Run Windows Update; Or it may be called “Microsoft Update” on your PC. This is a free update to your operating system that Microsoft provides. There are two ways to access this. Either click “Start” then “All Programs”, scroll up the menu and look for the link “Windows Update or Microsoft Update”. Click on it. Your browser (Internet Explorer) by default will launch taking you right to Microsoft’s Windows Update web page and will begin the process of looking at your PC and checking to see what security patches you don’t have. Follow the prompts and click “Express” and let it lead you in the direction it wants. The goal here’s for XP is to end up with “Service Pack 3” installed. Or go to “Control Panel” and seek out “Security Center”. And click “Turn on Automatic Updates” and let Microsoft do this automatically. In Vista the process is similar and your goal is “Service Pack 1”

Install Anti-Virus; Most PCs come with bundled anti-virus that runs for free for 6 months to a year. Then you just re-up the license. If you don’t, then every day that the anti-virus isn’t updated, is another opportunity for criminal hackers to turn your PC into a Zombie that allows your computer to be a Slave sending out more viruses to other PCs and turning your PC into a Spambot selling Viagra. You can also install a different anti-virus program for a fee or free. McAfee is great, Symantec is loosening their grip on the “bloatware” and getting better. Avast is free and good, but free scares me. Free means you have to manually scan your PC and most people don’t do manual very well. Theres also a paid version.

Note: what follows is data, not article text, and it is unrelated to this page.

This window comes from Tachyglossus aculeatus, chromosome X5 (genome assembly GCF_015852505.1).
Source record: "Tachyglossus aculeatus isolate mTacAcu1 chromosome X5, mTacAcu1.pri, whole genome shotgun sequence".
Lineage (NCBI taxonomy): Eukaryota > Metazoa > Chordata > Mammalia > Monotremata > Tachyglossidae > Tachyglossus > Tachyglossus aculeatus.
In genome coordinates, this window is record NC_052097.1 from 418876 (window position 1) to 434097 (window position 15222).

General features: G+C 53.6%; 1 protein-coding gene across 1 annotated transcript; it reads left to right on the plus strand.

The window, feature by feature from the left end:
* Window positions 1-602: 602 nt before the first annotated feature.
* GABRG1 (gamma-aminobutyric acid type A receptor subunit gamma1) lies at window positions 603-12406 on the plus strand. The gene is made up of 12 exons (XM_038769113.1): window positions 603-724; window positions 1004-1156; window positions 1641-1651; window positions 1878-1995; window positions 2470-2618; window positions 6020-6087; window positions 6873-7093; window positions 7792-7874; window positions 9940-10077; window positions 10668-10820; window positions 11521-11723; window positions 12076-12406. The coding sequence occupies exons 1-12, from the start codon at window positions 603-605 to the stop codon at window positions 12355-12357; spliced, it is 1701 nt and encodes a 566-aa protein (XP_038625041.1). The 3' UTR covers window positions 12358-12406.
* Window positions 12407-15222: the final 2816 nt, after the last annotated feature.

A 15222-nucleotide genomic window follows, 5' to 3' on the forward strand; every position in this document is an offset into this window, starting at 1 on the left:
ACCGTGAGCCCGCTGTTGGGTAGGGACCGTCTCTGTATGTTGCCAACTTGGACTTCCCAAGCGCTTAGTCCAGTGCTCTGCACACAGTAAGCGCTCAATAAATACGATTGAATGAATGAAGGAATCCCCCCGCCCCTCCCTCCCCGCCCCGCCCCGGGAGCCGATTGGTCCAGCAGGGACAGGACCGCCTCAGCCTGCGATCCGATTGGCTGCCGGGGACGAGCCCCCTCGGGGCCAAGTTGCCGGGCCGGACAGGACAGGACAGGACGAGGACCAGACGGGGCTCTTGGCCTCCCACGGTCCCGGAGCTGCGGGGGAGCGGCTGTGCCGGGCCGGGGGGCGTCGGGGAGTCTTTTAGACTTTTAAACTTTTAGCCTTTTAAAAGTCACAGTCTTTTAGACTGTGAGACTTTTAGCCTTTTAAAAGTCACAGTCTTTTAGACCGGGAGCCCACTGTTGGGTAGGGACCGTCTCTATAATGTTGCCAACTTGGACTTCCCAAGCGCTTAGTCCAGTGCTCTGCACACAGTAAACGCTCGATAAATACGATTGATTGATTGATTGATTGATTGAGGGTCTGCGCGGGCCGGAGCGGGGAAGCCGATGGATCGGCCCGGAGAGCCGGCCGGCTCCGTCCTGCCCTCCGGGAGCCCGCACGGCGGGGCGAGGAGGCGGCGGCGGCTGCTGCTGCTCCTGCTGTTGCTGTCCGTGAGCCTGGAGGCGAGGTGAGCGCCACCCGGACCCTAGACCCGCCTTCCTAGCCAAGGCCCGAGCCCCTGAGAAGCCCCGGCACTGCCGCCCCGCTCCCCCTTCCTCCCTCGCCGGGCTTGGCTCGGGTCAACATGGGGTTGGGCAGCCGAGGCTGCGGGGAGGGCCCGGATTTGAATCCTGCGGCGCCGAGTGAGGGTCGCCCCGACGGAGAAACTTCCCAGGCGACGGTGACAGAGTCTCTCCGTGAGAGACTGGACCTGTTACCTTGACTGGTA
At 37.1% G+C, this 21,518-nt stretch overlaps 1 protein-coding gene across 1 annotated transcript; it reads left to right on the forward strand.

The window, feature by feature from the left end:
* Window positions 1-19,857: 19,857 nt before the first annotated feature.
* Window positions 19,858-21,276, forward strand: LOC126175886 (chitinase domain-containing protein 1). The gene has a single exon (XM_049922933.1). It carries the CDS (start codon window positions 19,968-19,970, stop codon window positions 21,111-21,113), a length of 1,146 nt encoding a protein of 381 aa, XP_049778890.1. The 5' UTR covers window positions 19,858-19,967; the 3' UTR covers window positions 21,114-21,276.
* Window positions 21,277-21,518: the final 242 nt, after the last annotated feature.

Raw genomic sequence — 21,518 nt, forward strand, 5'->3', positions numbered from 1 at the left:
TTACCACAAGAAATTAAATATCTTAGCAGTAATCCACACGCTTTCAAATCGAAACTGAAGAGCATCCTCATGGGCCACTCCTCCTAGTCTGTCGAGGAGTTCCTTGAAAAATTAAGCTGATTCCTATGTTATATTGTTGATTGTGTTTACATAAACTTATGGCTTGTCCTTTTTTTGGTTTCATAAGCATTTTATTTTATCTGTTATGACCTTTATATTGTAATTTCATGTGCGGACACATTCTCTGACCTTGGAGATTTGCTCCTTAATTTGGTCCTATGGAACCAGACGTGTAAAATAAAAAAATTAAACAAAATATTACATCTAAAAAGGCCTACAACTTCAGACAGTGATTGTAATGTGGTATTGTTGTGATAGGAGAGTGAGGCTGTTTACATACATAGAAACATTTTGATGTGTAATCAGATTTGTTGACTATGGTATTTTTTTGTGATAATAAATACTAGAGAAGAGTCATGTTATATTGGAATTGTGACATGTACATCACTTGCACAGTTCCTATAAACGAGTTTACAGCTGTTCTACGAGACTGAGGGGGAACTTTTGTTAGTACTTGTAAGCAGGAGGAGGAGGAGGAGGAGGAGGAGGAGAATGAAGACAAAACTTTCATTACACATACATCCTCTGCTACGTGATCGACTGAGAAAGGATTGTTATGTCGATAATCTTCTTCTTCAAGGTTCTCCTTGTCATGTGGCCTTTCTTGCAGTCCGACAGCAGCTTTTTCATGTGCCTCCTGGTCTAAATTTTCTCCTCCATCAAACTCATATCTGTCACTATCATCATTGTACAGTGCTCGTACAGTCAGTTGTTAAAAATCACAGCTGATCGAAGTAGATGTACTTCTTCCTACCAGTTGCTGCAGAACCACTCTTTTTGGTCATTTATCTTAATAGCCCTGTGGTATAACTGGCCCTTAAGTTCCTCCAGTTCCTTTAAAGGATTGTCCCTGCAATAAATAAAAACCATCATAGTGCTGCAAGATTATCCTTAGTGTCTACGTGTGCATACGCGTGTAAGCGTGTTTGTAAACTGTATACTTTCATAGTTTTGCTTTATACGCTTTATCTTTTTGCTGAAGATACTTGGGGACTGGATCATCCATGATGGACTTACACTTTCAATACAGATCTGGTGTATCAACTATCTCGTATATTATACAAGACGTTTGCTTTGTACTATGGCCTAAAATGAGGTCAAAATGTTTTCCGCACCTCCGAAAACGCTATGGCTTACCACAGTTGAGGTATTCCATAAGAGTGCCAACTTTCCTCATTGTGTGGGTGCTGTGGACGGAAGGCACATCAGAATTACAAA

Install Spyware Removal Software; Most anti-virus providers define spyware as a virus now. However it is best to run a spyware removal program monthly to make sure your PC is rid of software that may allow a criminal hacker to remotely monitor you’re keystrokes, websites visited and the data on your PC. I like Lavasofts Ad-Aware Free www.lavasoft.com. There are plenty of good ones.

Run Firefox or Chrome; Microsofts Internet Explorer is clunky and the most hacked software on the planet. Mozillas Firefox is less hacked and more secure. The jury is still out on Googles Chrome browser, but it’s sweet! Maintain the default settings keep the pop-up blockers and phishing filters on.

Secure Your Wireless; If you are running an unsecured wireless connection at home or the office, anyone can jump on your network from 300-500 feet away and access your files. Serious. The router has instruction on how to set up WEP or WPA security. WPA is more secure. If this is a foreign language to you, then hire someone or get your 15 year old to do it.